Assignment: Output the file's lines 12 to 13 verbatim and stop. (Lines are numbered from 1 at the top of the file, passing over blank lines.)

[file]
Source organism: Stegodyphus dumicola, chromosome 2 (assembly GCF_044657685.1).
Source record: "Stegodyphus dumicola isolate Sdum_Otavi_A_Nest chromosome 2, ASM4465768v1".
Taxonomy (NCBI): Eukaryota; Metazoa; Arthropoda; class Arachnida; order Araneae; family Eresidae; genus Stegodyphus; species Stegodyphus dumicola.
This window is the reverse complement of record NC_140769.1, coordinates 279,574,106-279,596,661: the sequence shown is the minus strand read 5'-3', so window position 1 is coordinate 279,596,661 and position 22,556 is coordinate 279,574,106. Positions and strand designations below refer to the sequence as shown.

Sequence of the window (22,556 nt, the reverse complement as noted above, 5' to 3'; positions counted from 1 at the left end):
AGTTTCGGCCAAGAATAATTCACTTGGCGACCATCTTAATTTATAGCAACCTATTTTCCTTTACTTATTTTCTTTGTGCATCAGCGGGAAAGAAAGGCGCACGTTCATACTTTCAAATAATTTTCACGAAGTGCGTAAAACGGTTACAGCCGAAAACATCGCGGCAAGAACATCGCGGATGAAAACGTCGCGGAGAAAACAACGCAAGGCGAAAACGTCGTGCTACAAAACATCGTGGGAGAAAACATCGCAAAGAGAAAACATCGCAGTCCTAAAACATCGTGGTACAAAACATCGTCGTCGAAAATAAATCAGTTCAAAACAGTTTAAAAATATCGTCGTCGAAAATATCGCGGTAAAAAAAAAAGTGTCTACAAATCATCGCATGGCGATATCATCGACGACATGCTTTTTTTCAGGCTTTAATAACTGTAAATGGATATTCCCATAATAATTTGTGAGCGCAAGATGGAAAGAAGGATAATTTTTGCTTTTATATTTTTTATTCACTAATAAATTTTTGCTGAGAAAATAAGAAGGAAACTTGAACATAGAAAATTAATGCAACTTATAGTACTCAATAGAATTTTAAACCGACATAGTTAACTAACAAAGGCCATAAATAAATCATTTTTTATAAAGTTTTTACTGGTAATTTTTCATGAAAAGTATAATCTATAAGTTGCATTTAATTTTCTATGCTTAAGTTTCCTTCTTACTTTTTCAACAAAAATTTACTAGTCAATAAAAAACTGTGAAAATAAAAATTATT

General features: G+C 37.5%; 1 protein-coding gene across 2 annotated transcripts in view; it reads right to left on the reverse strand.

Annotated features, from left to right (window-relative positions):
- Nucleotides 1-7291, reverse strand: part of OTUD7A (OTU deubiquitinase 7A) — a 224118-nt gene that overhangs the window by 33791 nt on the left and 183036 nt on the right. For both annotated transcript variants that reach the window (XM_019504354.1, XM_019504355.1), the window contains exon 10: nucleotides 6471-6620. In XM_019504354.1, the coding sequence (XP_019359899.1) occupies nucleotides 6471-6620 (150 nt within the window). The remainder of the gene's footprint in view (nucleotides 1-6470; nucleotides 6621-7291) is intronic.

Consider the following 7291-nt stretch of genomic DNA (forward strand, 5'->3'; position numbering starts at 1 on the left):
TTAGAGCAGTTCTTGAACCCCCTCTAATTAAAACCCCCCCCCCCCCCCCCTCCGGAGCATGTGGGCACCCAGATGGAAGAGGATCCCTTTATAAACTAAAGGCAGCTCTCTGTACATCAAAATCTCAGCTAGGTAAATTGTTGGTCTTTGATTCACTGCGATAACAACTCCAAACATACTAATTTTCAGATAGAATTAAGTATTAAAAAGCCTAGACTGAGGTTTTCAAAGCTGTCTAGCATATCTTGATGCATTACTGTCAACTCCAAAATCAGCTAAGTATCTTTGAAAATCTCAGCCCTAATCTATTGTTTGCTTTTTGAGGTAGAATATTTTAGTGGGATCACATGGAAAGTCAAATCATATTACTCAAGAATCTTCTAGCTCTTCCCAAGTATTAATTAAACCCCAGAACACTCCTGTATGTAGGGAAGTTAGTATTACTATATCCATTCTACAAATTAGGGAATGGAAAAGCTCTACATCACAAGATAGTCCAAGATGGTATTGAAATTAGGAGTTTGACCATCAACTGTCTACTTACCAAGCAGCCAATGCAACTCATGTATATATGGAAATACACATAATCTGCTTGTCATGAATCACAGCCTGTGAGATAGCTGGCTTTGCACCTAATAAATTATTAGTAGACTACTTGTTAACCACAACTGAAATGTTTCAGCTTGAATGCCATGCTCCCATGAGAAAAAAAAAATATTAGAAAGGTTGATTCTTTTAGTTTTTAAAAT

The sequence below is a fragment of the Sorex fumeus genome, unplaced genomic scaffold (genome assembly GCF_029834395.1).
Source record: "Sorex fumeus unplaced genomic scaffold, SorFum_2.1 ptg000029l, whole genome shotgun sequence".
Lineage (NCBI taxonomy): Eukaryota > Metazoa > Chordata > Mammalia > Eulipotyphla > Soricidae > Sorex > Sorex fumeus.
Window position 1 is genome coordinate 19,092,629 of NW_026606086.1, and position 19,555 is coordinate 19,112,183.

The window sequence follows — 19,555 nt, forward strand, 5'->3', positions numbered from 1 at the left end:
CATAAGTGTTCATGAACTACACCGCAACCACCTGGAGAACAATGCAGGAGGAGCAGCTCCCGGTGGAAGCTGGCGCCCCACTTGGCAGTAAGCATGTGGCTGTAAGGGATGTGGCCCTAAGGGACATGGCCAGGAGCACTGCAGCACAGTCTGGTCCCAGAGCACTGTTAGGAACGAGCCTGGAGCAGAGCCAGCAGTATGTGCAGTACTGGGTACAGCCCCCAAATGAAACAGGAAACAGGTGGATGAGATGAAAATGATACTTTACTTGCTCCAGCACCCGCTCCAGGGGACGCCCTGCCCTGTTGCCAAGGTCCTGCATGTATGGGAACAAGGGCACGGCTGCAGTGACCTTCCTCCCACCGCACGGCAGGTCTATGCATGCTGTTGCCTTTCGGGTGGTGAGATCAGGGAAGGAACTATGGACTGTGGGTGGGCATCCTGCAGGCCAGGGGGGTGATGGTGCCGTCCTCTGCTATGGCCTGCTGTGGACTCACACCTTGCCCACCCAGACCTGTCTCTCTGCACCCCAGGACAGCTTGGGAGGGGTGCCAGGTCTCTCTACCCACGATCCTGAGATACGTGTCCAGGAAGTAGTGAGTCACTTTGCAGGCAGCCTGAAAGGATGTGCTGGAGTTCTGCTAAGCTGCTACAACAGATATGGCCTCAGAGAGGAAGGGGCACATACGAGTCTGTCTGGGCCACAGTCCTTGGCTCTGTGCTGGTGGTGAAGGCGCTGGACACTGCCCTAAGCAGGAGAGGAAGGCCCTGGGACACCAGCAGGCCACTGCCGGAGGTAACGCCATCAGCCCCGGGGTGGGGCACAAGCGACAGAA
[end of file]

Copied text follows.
The sequence below is a fragment of the Sorex fumeus genome, unplaced genomic scaffold (genome assembly GCF_029834395.1).
Source record: "Sorex fumeus unplaced genomic scaffold, SorFum_2.1 ptg000029l, whole genome shotgun sequence".